Fix’s Second Annual Imagine 2200 Climate Fiction Contest Taking Submissions

Fix, Grist’s solutions lab, is accepting submissions through May 5 for the second annual climate fiction short-story contest, Imagine 2200: Climate Fiction for Future Ancestors. There is no cost to enter.

Imagine 2200 wants original short stories of 3,000 to 5,000 words that “envision the next 180 years of clean, green, and just futures.”

Imagine 2200 draws inspiration from Afrofuturism, as well as Indigenous, Latinx, Asian, disabled, feminist, and queer futures, and the genres of hopepunk and solarpunk.

While we’re looking for hopeful stories, we also don’t expect you to be overly optimistic or naive. One hundred and eighty years of equitable climate progress will require hard work, struggle, and adaptation, and we invite you to show those as well.

 In addition, we’re especially interested in cultural authenticity (a deep sense of place, customs, cuisine, and more), rich characters with intersecting identities, and stories that challenge the status quo in which wealth and power are built on extraction, oppression, and violence.

The top three winners will be awarded $3,000, $2,000, and $1,000 respectively, and nine finalists will receive a $300 honorarium. Those 12 authors will be published in an immersive digital collection this fall.

Judges include writer Arkady Martine, editor and author Sheree Reneé Thomas, and Professor Grace L. Dillon, who coined the term “Indigenous futurism.” The deadline to submit a story is May 5, 2022 at 11:59 p.m. PST. There’s no fee to enter.

Grist is a nonprofit, independent media organization “dedicated to telling stories of climate solutions and a just future.”

[Based on a press release.]

Imagine 2200 Story Contest Winners

Grist’s “Fix” has announced the winners of its short story contest Imagine 2200: Climate Fiction for Future Ancestors, which “encouraged entrants to envision the next 180 years of equitable climate progress.”

The three winning stories and nine finalists “create intersectional worlds in which no community is left behind.” 

FIRST PLACE: Afterglow by Lindsay Brodeck, tells the story of Talli and her refusal to abandon the Earth.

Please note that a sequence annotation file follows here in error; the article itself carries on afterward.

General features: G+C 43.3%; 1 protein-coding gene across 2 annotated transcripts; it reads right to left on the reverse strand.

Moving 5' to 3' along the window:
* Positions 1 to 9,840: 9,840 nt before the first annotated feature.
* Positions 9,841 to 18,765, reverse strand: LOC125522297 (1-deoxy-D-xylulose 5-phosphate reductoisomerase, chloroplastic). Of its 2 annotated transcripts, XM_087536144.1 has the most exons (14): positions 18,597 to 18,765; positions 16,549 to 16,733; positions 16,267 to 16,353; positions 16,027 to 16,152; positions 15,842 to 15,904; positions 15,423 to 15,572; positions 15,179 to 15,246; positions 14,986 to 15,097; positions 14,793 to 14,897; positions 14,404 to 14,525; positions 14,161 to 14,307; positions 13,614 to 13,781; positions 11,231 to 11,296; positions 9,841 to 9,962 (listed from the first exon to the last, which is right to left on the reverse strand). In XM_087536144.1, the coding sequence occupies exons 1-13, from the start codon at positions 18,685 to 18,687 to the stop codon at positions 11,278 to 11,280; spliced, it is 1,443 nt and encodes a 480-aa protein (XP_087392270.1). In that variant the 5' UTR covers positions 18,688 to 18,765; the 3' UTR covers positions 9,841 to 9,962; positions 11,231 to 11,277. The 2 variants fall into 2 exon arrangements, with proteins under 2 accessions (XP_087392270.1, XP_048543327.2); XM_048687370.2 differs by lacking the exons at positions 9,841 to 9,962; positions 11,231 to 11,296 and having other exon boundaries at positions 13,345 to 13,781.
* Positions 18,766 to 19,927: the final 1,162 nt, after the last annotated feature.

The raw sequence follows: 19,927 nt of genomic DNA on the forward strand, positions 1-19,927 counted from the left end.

SECOND PLACE: The Cloud Weaver’s Song by Saul Tanpepper, follows Semhar Ibrahim and her defiant journey to save her people.

THIRD PLACE: Tidings by Rich Larson, travels through several decades and shows the climate impacts that tie generations together.


Tory Stephens, Fix New England Network Weaver, tells “How Imagine 2200 came to life”.

…It was connecting, rather than storytelling, that we had in mind in the spring of 2020 when we invited climate and justice leaders to a retreat focused on envisioning a pathway to our climate future. With pandemic lockdowns taking effect, our gathering migrated to Zoom, and over the course of three days the group charted the next 180 years of climate progress. This assembly visualized a complete societal transformation: a dissolution of political parties and borders. Reparations. The return of land to Indigenous and Black stewardship. Restorative justice replacing prisons. Granting rights to the Earth and non-human kin. Food sovereignty and heirloom seeds triumphing over monoculture farming. An economy built on ecological restoration, mutual aid, and care work. The pursuit of right relationships in all our systems and designs. 

Out of that visioning came a new idea: a climate-fiction contest to create stories of life in that future — not to just describe a better world, but to truly build it within our imaginations. Fix has largely focused on nonfiction storytelling, so an initiative to create imagined worlds would be a first for Grist and, as a network weaver now setting off to launch this new project, for me as well….

The contest judges were Adrienne Maree Brown, Morgan Jerkins, Kiese Laymon, and Sheree Renée Thomas. Story reviewers were Tobias Buckell, Andrew Dana Hudson, and Sarena Ulibarri.

[Via Locus Online.]